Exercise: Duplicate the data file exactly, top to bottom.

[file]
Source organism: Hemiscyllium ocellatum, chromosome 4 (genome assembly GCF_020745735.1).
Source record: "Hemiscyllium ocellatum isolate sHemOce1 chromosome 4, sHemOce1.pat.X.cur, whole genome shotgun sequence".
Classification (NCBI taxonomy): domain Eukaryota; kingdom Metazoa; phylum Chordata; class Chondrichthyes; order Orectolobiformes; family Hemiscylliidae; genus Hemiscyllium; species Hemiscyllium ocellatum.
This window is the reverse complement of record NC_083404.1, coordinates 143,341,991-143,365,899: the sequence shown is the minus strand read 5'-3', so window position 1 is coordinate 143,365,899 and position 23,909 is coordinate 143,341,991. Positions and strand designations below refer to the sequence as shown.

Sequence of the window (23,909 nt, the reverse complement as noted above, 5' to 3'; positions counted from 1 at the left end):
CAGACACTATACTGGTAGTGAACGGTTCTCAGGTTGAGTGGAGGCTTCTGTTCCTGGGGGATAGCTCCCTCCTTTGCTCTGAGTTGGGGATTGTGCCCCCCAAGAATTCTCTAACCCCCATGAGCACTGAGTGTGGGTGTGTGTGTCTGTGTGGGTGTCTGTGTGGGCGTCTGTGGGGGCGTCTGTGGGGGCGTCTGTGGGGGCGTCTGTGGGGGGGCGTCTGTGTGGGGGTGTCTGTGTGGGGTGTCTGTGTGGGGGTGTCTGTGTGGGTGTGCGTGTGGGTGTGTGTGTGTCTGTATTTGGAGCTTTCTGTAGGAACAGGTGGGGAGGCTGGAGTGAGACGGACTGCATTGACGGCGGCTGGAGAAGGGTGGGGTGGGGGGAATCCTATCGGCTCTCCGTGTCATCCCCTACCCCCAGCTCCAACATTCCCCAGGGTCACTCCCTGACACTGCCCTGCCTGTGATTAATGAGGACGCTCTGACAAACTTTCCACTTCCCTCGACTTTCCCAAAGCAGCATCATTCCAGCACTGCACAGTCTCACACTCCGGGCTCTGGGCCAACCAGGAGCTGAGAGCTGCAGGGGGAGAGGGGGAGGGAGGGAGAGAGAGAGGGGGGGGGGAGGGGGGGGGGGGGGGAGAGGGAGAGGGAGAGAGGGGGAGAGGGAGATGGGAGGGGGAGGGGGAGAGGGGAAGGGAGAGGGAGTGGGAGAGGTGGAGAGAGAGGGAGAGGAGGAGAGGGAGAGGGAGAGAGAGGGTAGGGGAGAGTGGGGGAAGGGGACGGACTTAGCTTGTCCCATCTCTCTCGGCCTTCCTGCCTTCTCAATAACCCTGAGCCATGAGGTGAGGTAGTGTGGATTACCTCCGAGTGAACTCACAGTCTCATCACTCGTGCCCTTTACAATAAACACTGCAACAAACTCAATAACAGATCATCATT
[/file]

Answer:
Source organism: Hemiscyllium ocellatum, chromosome 4 (genome assembly GCF_020745735.1).
Source record: "Hemiscyllium ocellatum isolate sHemOce1 chromosome 4, sHemOce1.pat.X.cur, whole genome shotgun sequence".
Classification (NCBI taxonomy): domain Eukaryota; kingdom Metazoa; phylum Chordata; class Chondrichthyes; order Orectolobiformes; family Hemiscylliidae; genus Hemiscyllium; species Hemiscyllium ocellatum.
This window is the reverse complement of record NC_083404.1, coordinates 143,341,991-143,365,899: the sequence shown is the minus strand read 5'-3', so window position 1 is coordinate 143,365,899 and position 23,909 is coordinate 143,341,991. Positions and strand designations below refer to the sequence as shown.

Sequence of the window (23,909 nt, the reverse complement as noted above, 5' to 3'; positions counted from 1 at the left end):
CAGACACTATACTGGTAGTGAACGGTTCTCAGGTTGAGTGGAGGCTTCTGTTCCTGGGGGATAGCTCCCTCCTTTGCTCTGAGTTGGGGATTGTGCCCCCCAAGAATTCTCTAACCCCCATGAGCACTGAGTGTGGGTGTGTGTGTCTGTGTGGGTGTCTGTGTGGGCGTCTGTGGGGGCGTCTGTGGGGGCGTCTGTGGGGGCGTCTGTGGGGGGGCGTCTGTGTGGGGGTGTCTGTGTGGGGTGTCTGTGTGGGGGTGTCTGTGTGGGTGTGCGTGTGGGTGTGTGTGTGTCTGTATTTGGAGCTTTCTGTAGGAACAGGTGGGGAGGCTGGAGTGAGACGGACTGCATTGACGGCGGCTGGAGAAGGGTGGGGTGGGGGGAATCCTATCGGCTCTCCGTGTCATCCCCTACCCCCAGCTCCAACATTCCCCAGGGTCACTCCCTGACACTGCCCTGCCTGTGATTAATGAGGACGCTCTGACAAACTTTCCACTTCCCTCGACTTTCCCAAAGCAGCATCATTCCAGCACTGCACAGTCTCACACTCCGGGCTCTGGGCCAACCAGGAGCTGAGAGCTGCAGGGGGAGAGGGGGAGGGAGGGAGAGAGAGAGGGGGGGGGGAGGGGGGGGGGGGGGGAGAGGGAGAGGGAGAGAGGGGGAGAGGGAGATGGGAGGGGGAGGGGGAGAGGGGAAGGGAGAGGGAGTGGGAGAGGTGGAGAGAGAGGGAGAGGAGGAGAGGGAGAGGGAGAGAGAGGGTAGGGGAGAGTGGGGGAAGGGGACGGACTTAGCTTGTCCCATCTCTCTCGGCCTTCCTGCCTTCTCAATAACCCTGAGCCATGAGGTGAGGTAGTGTGGATTACCTCCGAGTGAACTCACAGTCTCATCACTCGTGCCCTTTACAATAAACACTGCAACAAACTCAATAACAGATCATCATT